“Babies born with a low birthweight have a high probability of experiencing developmental problems and short- and long-term disabilities and are at greater risk of dying within the first year of life,” according to Kids Count.

“Smoking, poor nutrition, poverty, stress, infections and violence can increase the risk of a baby being born with a low birthweight.”

West Virginia’s child and teen death rate is 29 per 100,000. That’s a bit lower than other years of the recent past. The national average is 25 out of 100,000. Kids Count notes that accidents, particularly vehicle accidents, are the leading cause of death for youth.

In some areas, West Virginia did better than the national average.

The children living in households with a high housing cost burden was 22 percent in West Virginia, compared to 33 percent for the nation.

Compared to the national average, West Virgnia’s poverty is spread out. Kids Count says 9 percent of West Virginia children live in communities of concentrated poverty. The national average is 14 percent.

“Concentrated poverty puts whole neighborhoods, and the people living in them, at risk. High-poverty neighborhoods are much more likely than others to have high rates of crime and violence, physical and mental health issues, unemployment and other problems,” according to Kids Count.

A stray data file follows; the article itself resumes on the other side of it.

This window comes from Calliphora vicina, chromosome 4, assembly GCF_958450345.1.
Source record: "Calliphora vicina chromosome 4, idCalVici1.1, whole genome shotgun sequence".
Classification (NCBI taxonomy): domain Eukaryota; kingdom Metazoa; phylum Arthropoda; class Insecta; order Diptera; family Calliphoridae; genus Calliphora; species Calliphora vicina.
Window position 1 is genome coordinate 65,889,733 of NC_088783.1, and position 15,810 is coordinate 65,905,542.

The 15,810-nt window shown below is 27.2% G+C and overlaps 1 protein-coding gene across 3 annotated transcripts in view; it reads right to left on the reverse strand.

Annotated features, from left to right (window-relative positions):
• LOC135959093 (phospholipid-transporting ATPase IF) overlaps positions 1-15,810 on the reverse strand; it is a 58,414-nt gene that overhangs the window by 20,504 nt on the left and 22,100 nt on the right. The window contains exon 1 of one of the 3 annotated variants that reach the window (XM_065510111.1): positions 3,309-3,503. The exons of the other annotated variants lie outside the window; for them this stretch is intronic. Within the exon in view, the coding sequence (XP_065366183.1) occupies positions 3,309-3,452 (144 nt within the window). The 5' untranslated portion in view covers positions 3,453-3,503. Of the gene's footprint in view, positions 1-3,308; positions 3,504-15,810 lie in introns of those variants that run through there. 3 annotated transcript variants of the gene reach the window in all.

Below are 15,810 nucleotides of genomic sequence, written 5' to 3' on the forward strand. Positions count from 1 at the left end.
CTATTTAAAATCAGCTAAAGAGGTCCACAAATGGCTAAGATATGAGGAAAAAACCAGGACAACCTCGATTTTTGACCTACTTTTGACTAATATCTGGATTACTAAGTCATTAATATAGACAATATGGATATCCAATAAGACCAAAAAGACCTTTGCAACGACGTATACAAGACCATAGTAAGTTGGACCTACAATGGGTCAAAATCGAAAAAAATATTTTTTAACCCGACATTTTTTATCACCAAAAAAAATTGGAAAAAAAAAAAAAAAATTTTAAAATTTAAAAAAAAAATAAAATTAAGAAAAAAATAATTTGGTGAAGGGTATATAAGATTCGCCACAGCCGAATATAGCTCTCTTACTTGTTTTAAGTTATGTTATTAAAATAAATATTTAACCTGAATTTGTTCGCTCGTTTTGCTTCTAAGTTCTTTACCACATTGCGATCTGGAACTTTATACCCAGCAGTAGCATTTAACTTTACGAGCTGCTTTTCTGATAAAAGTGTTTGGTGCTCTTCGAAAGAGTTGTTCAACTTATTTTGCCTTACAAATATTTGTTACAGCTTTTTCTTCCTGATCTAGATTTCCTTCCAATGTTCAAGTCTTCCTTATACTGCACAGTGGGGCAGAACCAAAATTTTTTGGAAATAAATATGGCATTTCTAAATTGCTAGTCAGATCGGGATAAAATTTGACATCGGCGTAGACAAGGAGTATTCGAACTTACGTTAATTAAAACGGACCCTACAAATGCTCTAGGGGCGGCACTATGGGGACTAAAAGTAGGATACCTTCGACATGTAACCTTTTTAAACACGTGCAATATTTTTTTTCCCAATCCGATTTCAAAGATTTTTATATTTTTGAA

~~  Brad McElhinny ~~

2018 State Historic Preservation Annual Work Program

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The West Virginia Division of Culture and History announces the proposed Annual Work Program for the 2017-2018 Historic Preservation Program is now available for review and comment.

The work program describes the activities and programs the State Historic Preservation Office (SHPO) will undertake as part of its continuing efforts to assist communities and residents of the state in preserving the physical evidence of our history.

A copy of the proposed work program may be requested by contacting Pamela Brooks, SHPO grants coordinator, The Culture Center, 1900 Kanawha Blvd, E., Charleston, WV 25305-0300.

The plan also can be reviewed and accessed on the division’s web page HERE .